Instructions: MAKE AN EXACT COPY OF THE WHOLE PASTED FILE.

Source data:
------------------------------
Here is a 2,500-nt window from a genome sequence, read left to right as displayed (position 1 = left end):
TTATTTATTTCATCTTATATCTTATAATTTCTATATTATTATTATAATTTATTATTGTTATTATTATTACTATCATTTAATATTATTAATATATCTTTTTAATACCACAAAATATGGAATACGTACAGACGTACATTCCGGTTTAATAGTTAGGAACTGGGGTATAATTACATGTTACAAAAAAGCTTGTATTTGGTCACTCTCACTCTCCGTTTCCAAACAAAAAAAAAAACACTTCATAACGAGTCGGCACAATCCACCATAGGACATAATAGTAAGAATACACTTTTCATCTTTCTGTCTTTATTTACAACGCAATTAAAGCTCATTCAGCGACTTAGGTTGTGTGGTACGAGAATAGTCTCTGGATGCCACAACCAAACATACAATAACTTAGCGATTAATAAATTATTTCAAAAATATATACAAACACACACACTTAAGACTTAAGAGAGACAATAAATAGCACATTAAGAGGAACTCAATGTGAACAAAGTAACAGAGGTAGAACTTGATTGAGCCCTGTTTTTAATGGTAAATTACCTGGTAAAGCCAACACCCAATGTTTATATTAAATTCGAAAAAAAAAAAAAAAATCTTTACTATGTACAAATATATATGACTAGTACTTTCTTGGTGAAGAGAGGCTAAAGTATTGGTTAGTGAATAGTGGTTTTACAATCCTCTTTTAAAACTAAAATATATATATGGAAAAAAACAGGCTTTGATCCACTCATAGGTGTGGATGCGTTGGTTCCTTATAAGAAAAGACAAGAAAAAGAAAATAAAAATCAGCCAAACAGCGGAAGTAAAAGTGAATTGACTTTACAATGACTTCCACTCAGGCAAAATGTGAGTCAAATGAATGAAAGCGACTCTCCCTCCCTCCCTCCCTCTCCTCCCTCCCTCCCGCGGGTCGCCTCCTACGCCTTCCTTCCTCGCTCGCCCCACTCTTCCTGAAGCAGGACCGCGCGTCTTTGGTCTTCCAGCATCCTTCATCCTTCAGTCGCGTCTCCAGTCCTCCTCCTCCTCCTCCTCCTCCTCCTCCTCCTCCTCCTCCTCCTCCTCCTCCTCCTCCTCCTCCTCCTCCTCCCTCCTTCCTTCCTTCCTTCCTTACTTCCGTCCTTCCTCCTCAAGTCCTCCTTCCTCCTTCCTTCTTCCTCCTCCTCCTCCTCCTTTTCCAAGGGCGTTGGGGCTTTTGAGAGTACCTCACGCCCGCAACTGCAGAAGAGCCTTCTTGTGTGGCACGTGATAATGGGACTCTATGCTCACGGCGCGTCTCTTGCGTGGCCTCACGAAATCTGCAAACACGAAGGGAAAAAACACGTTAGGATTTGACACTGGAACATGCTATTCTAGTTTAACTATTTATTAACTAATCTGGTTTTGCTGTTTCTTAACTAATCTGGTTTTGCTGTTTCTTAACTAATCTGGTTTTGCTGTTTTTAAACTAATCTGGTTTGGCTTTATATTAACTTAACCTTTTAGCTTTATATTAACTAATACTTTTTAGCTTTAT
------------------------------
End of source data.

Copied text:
Here is a 2,500-nt window from a genome sequence, read left to right as displayed (position 1 = left end):
TTATTTATTTCATCTTATATCTTATAATTTCTATATTATTATTATAATTTATTATTGTTATTATTATTACTATCATTTAATATTATTAATATATCTTTTTAATACCACAAAATATGGAATACGTACAGACGTACATTCCGGTTTAATAGTTAGGAACTGGGGTATAATTACATGTTACAAAAAAGCTTGTATTTGGTCACTCTCACTCTCCGTTTCCAAACAAAAAAAAAAACACTTCATAACGAGTCGGCACAATCCACCATAGGACATAATAGTAAGAATACACTTTTCATCTTTCTGTCTTTATTTACAACGCAATTAAAGCTCATTCAGCGACTTAGGTTGTGTGGTACGAGAATAGTCTCTGGATGCCACAACCAAACATACAATAACTTAGCGATTAATAAATTATTTCAAAAATATATACAAACACACACACTTAAGACTTAAGAGAGACAATAAATAGCACATTAAGAGGAACTCAATGTGAACAAAGTAACAGAGGTAGAACTTGATTGAGCCCTGTTTTTAATGGTAAATTACCTGGTAAAGCCAACACCCAATGTTTATATTAAATTCGAAAAAAAAAAAAAAAATCTTTACTATGTACAAATATATATGACTAGTACTTTCTTGGTGAAGAGAGGCTAAAGTATTGGTTAGTGAATAGTGGTTTTACAATCCTCTTTTAAAACTAAAATATATATATGGAAAAAAACAGGCTTTGATCCACTCATAGGTGTGGATGCGTTGGTTCCTTATAAGAAAAGACAAGAAAAAGAAAATAAAAATCAGCCAAACAGCGGAAGTAAAAGTGAATTGACTTTACAATGACTTCCACTCAGGCAAAATGTGAGTCAAATGAATGAAAGCGACTCTCCCTCCCTCCCTCCCTCTCCTCCCTCCCTCCCGCGGGTCGCCTCCTACGCCTTCCTTCCTCGCTCGCCCCACTCTTCCTGAAGCAGGACCGCGCGTCTTTGGTCTTCCAGCATCCTTCATCCTTCAGTCGCGTCTCCAGTCCTCCTCCTCCTCCTCCTCCTCCTCCTCCTCCTCCTCCTCCTCCTCCTCCTCCTCCTCCTCCTCCTCCTCCTCCCTCCTTCCTTCCTTCCTTCCTTACTTCCGTCCTTCCTCCTCAAGTCCTCCTTCCTCCTTCCTTCTTCCTCCTCCTCCTCCTCCTTTTCCAAGGGCGTTGGGGCTTTTGAGAGTACCTCACGCCCGCAACTGCAGAAGAGCCTTCTTGTGTGGCACGTGATAATGGGACTCTATGCTCACGGCGCGTCTCTTGCGTGGCCTCACGAAATCTGCAAACACGAAGGGAAAAAACACGTTAGGATTTGACACTGGAACATGCTATTCTAGTTTAACTATTTATTAACTAATCTGGTTTTGCTGTTTCTTAACTAATCTGGTTTTGCTGTTTCTTAACTAATCTGGTTTTGCTGTTTTTAAACTAATCTGGTTTGGCTTTATATTAACTTAACCTTTTAGCTTTATATTAACTAATACTTTTTAGCTTTAT